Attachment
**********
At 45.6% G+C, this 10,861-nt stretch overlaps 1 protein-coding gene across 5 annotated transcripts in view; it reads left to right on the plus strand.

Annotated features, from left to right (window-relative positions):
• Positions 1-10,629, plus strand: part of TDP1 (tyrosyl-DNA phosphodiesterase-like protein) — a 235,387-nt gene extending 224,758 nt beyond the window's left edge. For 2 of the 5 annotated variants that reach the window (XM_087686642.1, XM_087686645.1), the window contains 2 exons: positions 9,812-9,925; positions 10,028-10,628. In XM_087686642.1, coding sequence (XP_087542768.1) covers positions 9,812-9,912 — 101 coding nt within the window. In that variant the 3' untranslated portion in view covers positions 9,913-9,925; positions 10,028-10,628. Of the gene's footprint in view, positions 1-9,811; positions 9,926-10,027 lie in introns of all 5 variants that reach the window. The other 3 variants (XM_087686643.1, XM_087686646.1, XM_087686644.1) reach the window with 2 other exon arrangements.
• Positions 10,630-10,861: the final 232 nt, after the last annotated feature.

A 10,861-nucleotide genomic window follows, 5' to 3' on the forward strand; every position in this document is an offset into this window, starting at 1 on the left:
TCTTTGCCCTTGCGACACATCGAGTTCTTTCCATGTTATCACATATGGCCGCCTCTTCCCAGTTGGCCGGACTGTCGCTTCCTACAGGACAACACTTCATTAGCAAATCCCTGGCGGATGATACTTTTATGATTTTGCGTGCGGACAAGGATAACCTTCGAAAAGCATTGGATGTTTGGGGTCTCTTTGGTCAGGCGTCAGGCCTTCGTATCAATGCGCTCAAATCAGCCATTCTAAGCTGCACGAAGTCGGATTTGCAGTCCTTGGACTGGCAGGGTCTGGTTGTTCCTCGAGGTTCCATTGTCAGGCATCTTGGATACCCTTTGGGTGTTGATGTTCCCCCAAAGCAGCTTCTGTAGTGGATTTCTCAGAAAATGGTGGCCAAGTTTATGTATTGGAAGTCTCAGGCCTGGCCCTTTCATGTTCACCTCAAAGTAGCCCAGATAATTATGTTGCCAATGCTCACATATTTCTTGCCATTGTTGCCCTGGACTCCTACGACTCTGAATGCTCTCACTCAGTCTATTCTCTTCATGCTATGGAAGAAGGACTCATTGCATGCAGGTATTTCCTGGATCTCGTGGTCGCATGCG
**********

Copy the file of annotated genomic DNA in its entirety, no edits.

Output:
At 45.6% G+C, this 10,861-nt stretch overlaps 1 protein-coding gene across 5 annotated transcripts in view; it reads left to right on the plus strand.

Annotated features, from left to right (window-relative positions):
• Positions 1-10,629, plus strand: part of TDP1 (tyrosyl-DNA phosphodiesterase-like protein) — a 235,387-nt gene extending 224,758 nt beyond the window's left edge. For 2 of the 5 annotated variants that reach the window (XM_087686642.1, XM_087686645.1), the window contains 2 exons: positions 9,812-9,925; positions 10,028-10,628. In XM_087686642.1, coding sequence (XP_087542768.1) covers positions 9,812-9,912 — 101 coding nt within the window. In that variant the 3' untranslated portion in view covers positions 9,913-9,925; positions 10,028-10,628. Of the gene's footprint in view, positions 1-9,811; positions 9,926-10,027 lie in introns of all 5 variants that reach the window. The other 3 variants (XM_087686643.1, XM_087686646.1, XM_087686644.1) reach the window with 2 other exon arrangements.
• Positions 10,630-10,861: the final 232 nt, after the last annotated feature.

A 10,861-nucleotide genomic window follows, 5' to 3' on the forward strand; every position in this document is an offset into this window, starting at 1 on the left:
TCTTTGCCCTTGCGACACATCGAGTTCTTTCCATGTTATCACATATGGCCGCCTCTTCCCAGTTGGCCGGACTGTCGCTTCCTACAGGACAACACTTCATTAGCAAATCCCTGGCGGATGATACTTTTATGATTTTGCGTGCGGACAAGGATAACCTTCGAAAAGCATTGGATGTTTGGGGTCTCTTTGGTCAGGCGTCAGGCCTTCGTATCAATGCGCTCAAATCAGCCATTCTAAGCTGCACGAAGTCGGATTTGCAGTCCTTGGACTGGCAGGGTCTGGTTGTTCCTCGAGGTTCCATTGTCAGGCATCTTGGATACCCTTTGGGTGTTGATGTTCCCCCAAAGCAGCTTCTGTAGTGGATTTCTCAGAAAATGGTGGCCAAGTTTATGTATTGGAAGTCTCAGGCCTGGCCCTTTCATGTTCACCTCAAAGTAGCCCAGATAATTATGTTGCCAATGCTCACATATTTCTTGCCATTGTTGCCCTGGACTCCTACGACTCTGAATGCTCTCACTCAGTCTATTCTCTTCATGCTATGGAAGAAGGACTCATTGCATGCAGGTATTTCCTGGATCTCGTGGTCGCATGCG